U.S. consumer sentiment has leaped to its highest level in six years, with the Thomson Reuters/University of Michigan index released Friday showing a reading of 85.1 in July 2013, up a point versus June 2013 and 13 points higher than a year ago. But Americans aren’t as upbeat as one might think, according to the Pew Research Center, even though U.S. unemployment is down, the stock market is up and inflation remains under wraps.
Indeed, most consumers are still feeling pretty lousy about the economy these days. Why? Because, according to Pew, macro factors such as tame inflation and modest GDP growth just aren’t making up for what most people experience on a daily basis.
“At the level where most people actually live their lives, what improvement there’s been hasn’t erased the Great Recession’s sting,” says Drew DeSilver, a Pew senior writer, in “5 reasons Americans have the economic blahs,” published on Thursday.
Pointing to a Pew Research survey of 1,480 adults conducted last week, DeSilver writes that 45% of Americans rate the national economy as “only fair” while 37% call its condition “poor” and only 17% are willing to say the economy is in “excellent” or “good” shape. (The survey also finds that President Barack Obama’s overall job rating, which was more positive than negative in May and June, is now evenly divided, with 46% approving of his job performance while 46% disapprove. Congress, too, comes in for a beating, with only 21% of Americans giving lawmakers a favorable rating.)
Keep reading for Pew’s look at what it calls the “real-world” economy and five sometimes overlooked but possibly more revealing indicators about why your clients and Americans in general might have such persistently glum attitudes.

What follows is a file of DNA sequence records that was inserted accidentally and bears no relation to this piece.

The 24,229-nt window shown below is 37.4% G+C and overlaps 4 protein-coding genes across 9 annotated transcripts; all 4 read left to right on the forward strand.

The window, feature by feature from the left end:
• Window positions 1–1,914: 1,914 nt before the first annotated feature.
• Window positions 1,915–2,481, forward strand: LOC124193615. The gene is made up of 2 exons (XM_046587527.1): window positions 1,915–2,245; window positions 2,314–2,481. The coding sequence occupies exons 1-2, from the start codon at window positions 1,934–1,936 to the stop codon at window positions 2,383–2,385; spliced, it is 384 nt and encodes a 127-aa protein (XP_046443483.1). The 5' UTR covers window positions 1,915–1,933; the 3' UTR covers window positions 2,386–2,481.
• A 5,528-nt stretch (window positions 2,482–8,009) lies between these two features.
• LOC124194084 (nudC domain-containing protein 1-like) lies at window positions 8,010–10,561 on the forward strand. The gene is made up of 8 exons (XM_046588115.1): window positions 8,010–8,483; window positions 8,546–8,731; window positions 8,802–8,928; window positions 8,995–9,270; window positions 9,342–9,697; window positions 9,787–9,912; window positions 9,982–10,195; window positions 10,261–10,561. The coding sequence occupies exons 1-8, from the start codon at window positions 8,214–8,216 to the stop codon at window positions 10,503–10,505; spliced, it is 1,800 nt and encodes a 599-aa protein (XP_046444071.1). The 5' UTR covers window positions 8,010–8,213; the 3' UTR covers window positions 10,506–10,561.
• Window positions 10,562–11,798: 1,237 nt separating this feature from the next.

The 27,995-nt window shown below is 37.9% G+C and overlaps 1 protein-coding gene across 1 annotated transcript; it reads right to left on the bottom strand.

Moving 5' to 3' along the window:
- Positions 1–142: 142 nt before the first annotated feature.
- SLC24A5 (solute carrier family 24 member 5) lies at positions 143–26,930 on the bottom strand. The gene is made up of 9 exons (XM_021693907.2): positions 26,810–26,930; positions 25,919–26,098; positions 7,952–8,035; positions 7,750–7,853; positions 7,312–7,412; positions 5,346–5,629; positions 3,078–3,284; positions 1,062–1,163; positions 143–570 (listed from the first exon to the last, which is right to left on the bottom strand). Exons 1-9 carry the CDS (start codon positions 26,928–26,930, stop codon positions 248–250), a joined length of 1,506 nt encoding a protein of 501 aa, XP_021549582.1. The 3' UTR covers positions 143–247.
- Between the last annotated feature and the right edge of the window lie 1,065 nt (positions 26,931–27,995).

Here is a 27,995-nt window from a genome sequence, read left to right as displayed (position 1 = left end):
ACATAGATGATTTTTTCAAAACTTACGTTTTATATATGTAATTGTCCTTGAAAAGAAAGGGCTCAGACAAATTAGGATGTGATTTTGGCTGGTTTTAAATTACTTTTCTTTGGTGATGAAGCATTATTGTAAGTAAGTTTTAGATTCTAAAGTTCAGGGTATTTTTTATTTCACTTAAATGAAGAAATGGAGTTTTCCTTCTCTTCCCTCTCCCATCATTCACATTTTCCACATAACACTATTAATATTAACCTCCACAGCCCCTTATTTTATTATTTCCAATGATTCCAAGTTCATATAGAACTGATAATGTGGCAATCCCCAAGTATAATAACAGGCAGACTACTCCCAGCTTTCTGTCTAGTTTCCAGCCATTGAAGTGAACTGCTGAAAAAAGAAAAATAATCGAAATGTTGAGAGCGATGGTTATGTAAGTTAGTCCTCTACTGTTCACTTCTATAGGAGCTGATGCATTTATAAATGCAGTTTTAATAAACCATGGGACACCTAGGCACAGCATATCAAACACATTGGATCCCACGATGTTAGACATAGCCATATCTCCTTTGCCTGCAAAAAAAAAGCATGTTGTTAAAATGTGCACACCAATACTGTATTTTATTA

Here are the five reasons why the Pew Research Center says Americans still feel “meh” about the U.S. economy:
1) Home Ownership.
The residential real estate market regained some strength this year, but here’s what can be overlooked amid the excitement around rising home prices: home ownership is now down to levels not seen in almost 20 years.
“Home ownership was on the rise well before the mortgage mania of the mid-2000s, aided by falling interest rates and government policies designed to encourage it,” DeSilver of the Pew Research Center writes. “But the bursting of the bubble and the wrenching recession that followed forced tens, if not hundreds, of thousands of families to lose their homes; home ownership now is down to levels not seen since the mid-1990s.”
2) Employment to Population Ratio
This ratio, also called the employment rate, does a better job of measuring how many employed adults there are as a share of the total “civilian noninstitutional” population, and Pew breaks out just the 25- to 54-year-old cohort to gauge how many Americans are working full time, excluding most students and retirees.
When looking at that ratio as opposed to the unemployment rate, Pew senior writer Drew DeSilver finds that the news isn’t good.